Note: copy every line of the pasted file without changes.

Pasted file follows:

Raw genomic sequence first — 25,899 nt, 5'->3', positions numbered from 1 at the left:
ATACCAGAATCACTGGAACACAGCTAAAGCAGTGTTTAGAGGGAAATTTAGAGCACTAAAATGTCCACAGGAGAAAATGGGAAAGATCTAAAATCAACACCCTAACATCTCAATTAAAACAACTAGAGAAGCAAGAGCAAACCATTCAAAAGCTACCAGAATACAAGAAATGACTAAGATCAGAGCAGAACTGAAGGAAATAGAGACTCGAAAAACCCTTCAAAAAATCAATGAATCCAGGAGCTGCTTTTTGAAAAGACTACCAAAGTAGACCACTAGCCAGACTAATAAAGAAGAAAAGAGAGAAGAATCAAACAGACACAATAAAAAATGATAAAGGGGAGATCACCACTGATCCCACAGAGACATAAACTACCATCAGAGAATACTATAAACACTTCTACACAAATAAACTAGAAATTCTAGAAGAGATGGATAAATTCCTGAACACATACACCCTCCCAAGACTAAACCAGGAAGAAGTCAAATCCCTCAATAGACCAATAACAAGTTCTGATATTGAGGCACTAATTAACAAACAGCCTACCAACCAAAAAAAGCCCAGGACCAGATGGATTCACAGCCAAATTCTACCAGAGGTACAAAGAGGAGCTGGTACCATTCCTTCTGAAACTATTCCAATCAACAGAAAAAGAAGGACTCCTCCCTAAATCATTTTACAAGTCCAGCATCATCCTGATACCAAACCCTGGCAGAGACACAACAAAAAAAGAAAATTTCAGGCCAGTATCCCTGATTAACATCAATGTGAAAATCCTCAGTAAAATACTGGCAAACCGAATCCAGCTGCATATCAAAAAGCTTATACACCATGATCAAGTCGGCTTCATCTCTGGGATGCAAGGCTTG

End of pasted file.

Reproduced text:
Raw genomic sequence first — 25,899 nt, 5'->3', positions numbered from 1 at the left:
ATACCAGAATCACTGGAACACAGCTAAAGCAGTGTTTAGAGGGAAATTTAGAGCACTAAAATGTCCACAGGAGAAAATGGGAAAGATCTAAAATCAACACCCTAACATCTCAATTAAAACAACTAGAGAAGCAAGAGCAAACCATTCAAAAGCTACCAGAATACAAGAAATGACTAAGATCAGAGCAGAACTGAAGGAAATAGAGACTCGAAAAACCCTTCAAAAAATCAATGAATCCAGGAGCTGCTTTTTGAAAAGACTACCAAAGTAGACCACTAGCCAGACTAATAAAGAAGAAAAGAGAGAAGAATCAAACAGACACAATAAAAAATGATAAAGGGGAGATCACCACTGATCCCACAGAGACATAAACTACCATCAGAGAATACTATAAACACTTCTACACAAATAAACTAGAAATTCTAGAAGAGATGGATAAATTCCTGAACACATACACCCTCCCAAGACTAAACCAGGAAGAAGTCAAATCCCTCAATAGACCAATAACAAGTTCTGATATTGAGGCACTAATTAACAAACAGCCTACCAACCAAAAAAAGCCCAGGACCAGATGGATTCACAGCCAAATTCTACCAGAGGTACAAAGAGGAGCTGGTACCATTCCTTCTGAAACTATTCCAATCAACAGAAAAAGAAGGACTCCTCCCTAAATCATTTTACAAGTCCAGCATCATCCTGATACCAAACCCTGGCAGAGACACAACAAAAAAAGAAAATTTCAGGCCAGTATCCCTGATTAACATCAATGTGAAAATCCTCAGTAAAATACTGGCAAACCGAATCCAGCTGCATATCAAAAAGCTTATACACCATGATCAAGTCGGCTTCATCTCTGGGATGCAAGGCTTG